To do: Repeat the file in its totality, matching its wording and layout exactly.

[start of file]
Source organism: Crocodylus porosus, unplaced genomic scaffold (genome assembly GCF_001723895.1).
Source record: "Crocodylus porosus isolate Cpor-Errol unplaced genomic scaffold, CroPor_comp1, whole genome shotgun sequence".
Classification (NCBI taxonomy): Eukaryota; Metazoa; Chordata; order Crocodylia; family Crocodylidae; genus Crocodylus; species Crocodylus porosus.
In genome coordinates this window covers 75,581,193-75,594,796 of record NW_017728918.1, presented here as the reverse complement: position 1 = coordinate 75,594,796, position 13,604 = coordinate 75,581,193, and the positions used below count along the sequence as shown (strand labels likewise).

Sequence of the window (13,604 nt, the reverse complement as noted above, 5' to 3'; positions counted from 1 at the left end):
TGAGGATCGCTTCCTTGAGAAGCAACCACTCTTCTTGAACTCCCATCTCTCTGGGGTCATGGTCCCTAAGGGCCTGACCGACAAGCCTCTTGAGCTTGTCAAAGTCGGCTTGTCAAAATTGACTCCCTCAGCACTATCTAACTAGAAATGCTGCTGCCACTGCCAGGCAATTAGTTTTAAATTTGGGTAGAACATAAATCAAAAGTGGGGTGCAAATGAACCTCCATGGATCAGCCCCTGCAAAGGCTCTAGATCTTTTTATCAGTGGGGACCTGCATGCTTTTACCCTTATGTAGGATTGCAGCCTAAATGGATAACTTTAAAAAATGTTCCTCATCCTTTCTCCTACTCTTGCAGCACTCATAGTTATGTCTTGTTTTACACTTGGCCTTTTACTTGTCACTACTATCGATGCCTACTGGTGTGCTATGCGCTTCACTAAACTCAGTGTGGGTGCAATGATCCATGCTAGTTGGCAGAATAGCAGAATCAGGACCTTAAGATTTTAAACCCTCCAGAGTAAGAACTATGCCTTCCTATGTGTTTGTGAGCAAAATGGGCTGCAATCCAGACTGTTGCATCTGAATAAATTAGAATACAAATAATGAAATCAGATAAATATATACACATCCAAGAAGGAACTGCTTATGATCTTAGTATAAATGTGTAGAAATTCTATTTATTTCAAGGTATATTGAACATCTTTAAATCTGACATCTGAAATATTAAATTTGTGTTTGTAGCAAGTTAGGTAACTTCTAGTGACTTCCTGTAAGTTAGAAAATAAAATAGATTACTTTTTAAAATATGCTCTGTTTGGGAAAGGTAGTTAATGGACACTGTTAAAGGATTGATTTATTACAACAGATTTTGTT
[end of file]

Source organism: Crocodylus porosus, unplaced genomic scaffold (genome assembly GCF_001723895.1).
Source record: "Crocodylus porosus isolate Cpor-Errol unplaced genomic scaffold, CroPor_comp1, whole genome shotgun sequence".
Classification (NCBI taxonomy): Eukaryota; Metazoa; Chordata; order Crocodylia; family Crocodylidae; genus Crocodylus; species Crocodylus porosus.
In genome coordinates this window covers 75,581,193-75,594,796 of record NW_017728918.1, presented here as the reverse complement: position 1 = coordinate 75,594,796, position 13,604 = coordinate 75,581,193, and the positions used below count along the sequence as shown (strand labels likewise).

Sequence of the window (13,604 nt, the reverse complement as noted above, 5' to 3'; positions counted from 1 at the left end):
TGAGGATCGCTTCCTTGAGAAGCAACCACTCTTCTTGAACTCCCATCTCTCTGGGGTCATGGTCCCTAAGGGCCTGACCGACAAGCCTCTTGAGCTTGTCAAAGTCGGCTTGTCAAAATTGACTCCCTCAGCACTATCTAACTAGAAATGCTGCTGCCACTGCCAGGCAATTAGTTTTAAATTTGGGTAGAACATAAATCAAAAGTGGGGTGCAAATGAACCTCCATGGATCAGCCCCTGCAAAGGCTCTAGATCTTTTTATCAGTGGGGACCTGCATGCTTTTACCCTTATGTAGGATTGCAGCCTAAATGGATAACTTTAAAAAATGTTCCTCATCCTTTCTCCTACTCTTGCAGCACTCATAGTTATGTCTTGTTTTACACTTGGCCTTTTACTTGTCACTACTATCGATGCCTACTGGTGTGCTATGCGCTTCACTAAACTCAGTGTGGGTGCAATGATCCATGCTAGTTGGCAGAATAGCAGAATCAGGACCTTAAGATTTTAAACCCTCCAGAGTAAGAACTATGCCTTCCTATGTGTTTGTGAGCAAAATGGGCTGCAATCCAGACTGTTGCATCTGAATAAATTAGAATACAAATAATGAAATCAGATAAATATATACACATCCAAGAAGGAACTGCTTATGATCTTAGTATAAATGTGTAGAAATTCTATTTATTTCAAGGTATATTGAACATCTTTAAATCTGACATCTGAAATATTAAATTTGTGTTTGTAGCAAGTTAGGTAACTTCTAGTGACTTCCTGTAAGTTAGAAAATAAAATAGATTACTTTTTAAAATATGCTCTGTTTGGGAAAGGTAGTTAATGGACACTGTTAAAGGATTGATTTATTACAACAGATTTTGTT